A History of Violence (2005)

R   |    |  Drama, Thriller

A History of Violence (2005) Poster

A mild-mannered man becomes a local hero through an act of violence, which sets off repercussions that will shake his family to its very core.


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7 January 2007 | ccthemovieman-1
| The Good & Bad Of 'A History Of Violence'
This was a very intriguing movie, for the most part. It had some things that really turned me off, but also things that made it extremely interesting at times.

There is excellent suspense in this movie which builds beautifully. It begins with a nice, soft- spoken modest guy named "Tom Stall" (Viggo Mortensen), a guy who runs a café in a small Indiana town. He suddenly becomes a hero when a pair of serial killers enter his establishment, threaten to rape the waitress and possibly kill the rest of the people inside and Tom disposes of them with quick action. He gets national attention for his heroics, but that just brings in a couple of mysterious people into town. One of them, "Carl Fogarty," (Ed Harris) calls "Tom" by another name: "Joey."

That's our first glimpse that "Tom" may not be "Tom," but some guy named "Joey" from Philadelphia who used to have mob connections. That turns out to be true. In fact, "Joey" was a brutal killer in his past days. I won't divulge any more of the story for those who haven't seen it. It's simply a good story about how our past can come back to haunt us, especially if their is anything illegal or immoral in it.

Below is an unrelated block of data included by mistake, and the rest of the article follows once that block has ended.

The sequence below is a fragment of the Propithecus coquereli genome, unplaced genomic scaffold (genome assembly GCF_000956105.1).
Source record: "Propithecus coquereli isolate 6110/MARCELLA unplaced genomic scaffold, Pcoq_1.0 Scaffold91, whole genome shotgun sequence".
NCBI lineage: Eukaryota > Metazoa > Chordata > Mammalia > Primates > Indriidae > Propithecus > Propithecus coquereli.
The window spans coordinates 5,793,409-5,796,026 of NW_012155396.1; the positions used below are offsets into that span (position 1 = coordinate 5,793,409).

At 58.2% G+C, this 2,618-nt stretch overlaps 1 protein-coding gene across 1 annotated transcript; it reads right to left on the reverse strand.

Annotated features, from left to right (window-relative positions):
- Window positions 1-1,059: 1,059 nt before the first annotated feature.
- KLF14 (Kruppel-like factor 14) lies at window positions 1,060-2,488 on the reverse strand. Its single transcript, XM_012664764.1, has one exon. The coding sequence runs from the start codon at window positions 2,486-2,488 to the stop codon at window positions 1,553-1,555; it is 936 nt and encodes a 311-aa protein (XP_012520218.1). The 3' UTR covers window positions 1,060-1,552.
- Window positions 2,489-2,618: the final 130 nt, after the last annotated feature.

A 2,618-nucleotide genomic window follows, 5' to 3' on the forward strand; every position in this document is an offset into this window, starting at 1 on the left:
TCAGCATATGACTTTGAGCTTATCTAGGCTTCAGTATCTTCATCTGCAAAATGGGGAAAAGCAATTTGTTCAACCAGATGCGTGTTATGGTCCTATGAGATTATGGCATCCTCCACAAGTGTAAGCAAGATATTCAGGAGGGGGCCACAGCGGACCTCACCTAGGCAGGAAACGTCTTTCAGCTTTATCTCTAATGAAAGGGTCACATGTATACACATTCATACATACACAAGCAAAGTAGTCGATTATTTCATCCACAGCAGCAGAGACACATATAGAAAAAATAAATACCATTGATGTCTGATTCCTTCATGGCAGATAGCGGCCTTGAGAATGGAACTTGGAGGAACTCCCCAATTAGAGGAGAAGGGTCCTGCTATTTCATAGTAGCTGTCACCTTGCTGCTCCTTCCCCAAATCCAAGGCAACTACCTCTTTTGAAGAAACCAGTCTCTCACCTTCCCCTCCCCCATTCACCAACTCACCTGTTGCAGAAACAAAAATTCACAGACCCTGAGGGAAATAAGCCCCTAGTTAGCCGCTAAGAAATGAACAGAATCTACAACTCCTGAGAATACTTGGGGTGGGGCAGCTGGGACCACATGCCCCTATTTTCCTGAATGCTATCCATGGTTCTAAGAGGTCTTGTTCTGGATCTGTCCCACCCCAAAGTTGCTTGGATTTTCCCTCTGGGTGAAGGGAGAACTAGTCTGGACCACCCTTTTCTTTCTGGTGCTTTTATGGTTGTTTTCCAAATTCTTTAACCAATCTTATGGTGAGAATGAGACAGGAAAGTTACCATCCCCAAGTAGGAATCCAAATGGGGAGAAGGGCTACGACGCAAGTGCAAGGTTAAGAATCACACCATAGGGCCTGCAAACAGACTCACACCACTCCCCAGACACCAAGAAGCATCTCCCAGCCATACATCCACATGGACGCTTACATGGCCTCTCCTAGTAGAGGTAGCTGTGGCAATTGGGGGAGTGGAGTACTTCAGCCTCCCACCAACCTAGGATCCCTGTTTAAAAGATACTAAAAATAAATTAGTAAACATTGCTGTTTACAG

I liked the fact that the action, although violent at times, was not overdone. Most of the movie is pretty low-key.

What I didn't care for, or thought stretched credibility, was our hero's wife, who was way too big-city-hard looking and profane to be some small-town country girl who would marry such a nice guy as "Tom." Maria Bello ("Edie") did not fit what this character should have looked and sounded like. Also, Tom's son "Jack" morphed from a nice old-fashioned, meek, picked-on school kid to a sullen, wise-guy, profane macho man in no time. That was unrealistic, unless they were trying to infer the kid was exactly like his old man. Speaking of profanity, 14 uses of the Lord's name in vain in less than 80 minutes was offensive, at least to me.

William Hurt gets third billing in the film but only shows up with 14 minutes left! Granted, his role is a memorable one, however. Harris also had few lines for someone who gets good billing. Another guy I thought was pretty cool was the sheriff, played by Peter MacNeill. He had bigger roles than Harris or Hurt but got no billing.

Overall, offensive material notwithstanding, this was a unique film and one I would would watch again.

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Box Office


$32,000,000 (estimated)

Opening Weekend USA:

$364,000 25 September 2005

Gross USA:


Cumulative Worldwide Gross:


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